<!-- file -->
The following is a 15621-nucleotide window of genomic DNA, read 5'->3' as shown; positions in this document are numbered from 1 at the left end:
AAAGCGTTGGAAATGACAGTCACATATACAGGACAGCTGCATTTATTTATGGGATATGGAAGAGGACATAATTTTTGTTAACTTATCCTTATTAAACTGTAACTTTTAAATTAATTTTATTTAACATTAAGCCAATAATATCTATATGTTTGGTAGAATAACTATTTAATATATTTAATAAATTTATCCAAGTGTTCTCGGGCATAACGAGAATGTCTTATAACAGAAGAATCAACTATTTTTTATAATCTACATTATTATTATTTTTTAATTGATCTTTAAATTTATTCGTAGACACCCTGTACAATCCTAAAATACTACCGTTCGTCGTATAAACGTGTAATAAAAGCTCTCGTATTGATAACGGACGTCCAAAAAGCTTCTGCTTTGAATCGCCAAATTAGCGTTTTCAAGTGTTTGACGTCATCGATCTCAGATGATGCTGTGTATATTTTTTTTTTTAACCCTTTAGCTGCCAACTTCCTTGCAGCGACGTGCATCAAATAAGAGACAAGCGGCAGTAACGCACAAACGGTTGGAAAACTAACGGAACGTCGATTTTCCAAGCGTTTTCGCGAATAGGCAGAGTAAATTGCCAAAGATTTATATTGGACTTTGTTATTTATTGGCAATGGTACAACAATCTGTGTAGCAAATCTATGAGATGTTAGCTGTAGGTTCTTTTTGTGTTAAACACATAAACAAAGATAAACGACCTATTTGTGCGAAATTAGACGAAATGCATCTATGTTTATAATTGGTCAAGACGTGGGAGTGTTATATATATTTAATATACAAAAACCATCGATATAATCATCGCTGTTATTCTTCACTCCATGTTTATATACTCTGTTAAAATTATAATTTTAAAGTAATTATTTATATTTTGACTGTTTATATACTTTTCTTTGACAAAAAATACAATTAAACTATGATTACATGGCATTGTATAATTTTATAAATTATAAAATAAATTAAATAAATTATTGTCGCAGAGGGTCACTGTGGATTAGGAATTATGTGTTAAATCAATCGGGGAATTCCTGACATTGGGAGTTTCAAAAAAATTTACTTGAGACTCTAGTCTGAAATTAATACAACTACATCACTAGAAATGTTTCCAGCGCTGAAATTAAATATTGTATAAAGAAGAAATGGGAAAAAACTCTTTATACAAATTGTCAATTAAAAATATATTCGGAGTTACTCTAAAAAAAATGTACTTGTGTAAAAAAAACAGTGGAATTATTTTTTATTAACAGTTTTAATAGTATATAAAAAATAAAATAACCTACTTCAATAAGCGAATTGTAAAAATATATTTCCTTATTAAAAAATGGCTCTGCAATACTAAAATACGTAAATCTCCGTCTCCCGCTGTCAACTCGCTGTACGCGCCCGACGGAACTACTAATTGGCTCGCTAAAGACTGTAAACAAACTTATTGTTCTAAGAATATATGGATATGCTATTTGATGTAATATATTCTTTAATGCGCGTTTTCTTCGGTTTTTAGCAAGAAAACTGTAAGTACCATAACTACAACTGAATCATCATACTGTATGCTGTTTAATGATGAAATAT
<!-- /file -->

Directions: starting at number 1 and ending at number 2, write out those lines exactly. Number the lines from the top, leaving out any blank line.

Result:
The following is a 15621-nucleotide window of genomic DNA, read 5'->3' as shown; positions in this document are numbered from 1 at the left end:
AAAGCGTTGGAAATGACAGTCACATATACAGGACAGCTGCATTTATTTATGGGATATGGAAGAGGACATAATTTTTGTTAACTTATCCTTATTAAACTGTAACTTTTAAATTAATTTTATTTAACATTAAGCCAATAATATCTATATGTTTGGTAGAATAACTATTTAATATATTTAATAAATTTATCCAAGTGTTCTCGGGCATAACGAGAATGTCTTATAACAGAAGAATCAACTATTTTTTATAATCTACATTATTATTATTTTTTAATTGATCTTTAAATTTATTCGTAGACACCCTGTACAATCCTAAAATACTACCGTTCGTCGTATAAACGTGTAATAAAAGCTCTCGTATTGATAACGGACGTCCAAAAAGCTTCTGCTTTGAATCGCCAAATTAGCGTTTTCAAGTGTTTGACGTCATCGATCTCAGATGATGCTGTGTATATTTTTTTTTTTAACCCTTTAGCTGCCAACTTCCTTGCAGCGACGTGCATCAAATAAGAGACAAGCGGCAGTAACGCACAAACGGTTGGAAAACTAACGGAACGTCGATTTTCCAAGCGTTTTCGCGAATAGGCAGAGTAAATTGCCAAAGATTTATATTGGACTTTGTTATTTATTGGCAATGGTACAACAATCTGTGTAGCAAATCTATGAGATGTTAGCTGTAGGTTCTTTTTGTGTTAAACACATAAACAAAGATAAACGACCTATTTGTGCGAAATTAGACGAAATGCATCTATGTTTATAATTGGTCAAGACGTGGGAGTGTTATATATATTTAATATACAAAAACCATCGATATAATCATCGCTGTTATTCTTCACTCCATGTTTATATACTCTGTTAAAATTATAATTTTAAAGTAATTATTTATATTTTGACTGTTTATATACTTTTCTTTGACAAAAAATACAATTAAACTATGATTACATGGCATTGTATAATTTTATAAATTATAAAATAAATTAAATAAATTATTGTCGCAGAGGGTCACTGTGGATTAGGAATTATGTGTTAAATCAATCGGGGAATTCCTGACATTGGGAGTTTCAAAAAAATTTACTTGAGACTCTAGTCTGAAATTAATACAACTACATCACTAGAAATGTTTCCAGCGCTGAAATTAAATATTGTATAAAGAAGAAATGGGAAAAAACTCTTTATACAAATTGTCAATTAAAAATATATTCGGAGTTACTCTAAAAAAAATGTACTTGTGTAAAAAAAACAGTGGAATTATTTTTTATTAACAGTTTTAATAGTATATAAAAAATAAAATAACCTACTTCAATAAGCGAATTGTAAAAATATATTTCCTTATTAAAAAATGGCTCTGCAATACTAAAATACGTAAATCTCCGTCTCCCGCTGTCAACTCGCTGTACGCGCCCGACGGAACTACTAATTGGCTCGCTAAAGACTGTAAACAAACTTATTGTTCTAAGAATATATGGATATGCTATTTGATGTAATATATTCTTTAATGCGCGTTTTCTTCGGTTTTTAGCAAGAAAACTGTAAGTACCATAACTACAACTGAATCATCATACTGTATGCTGTTTAATGATGAAATAT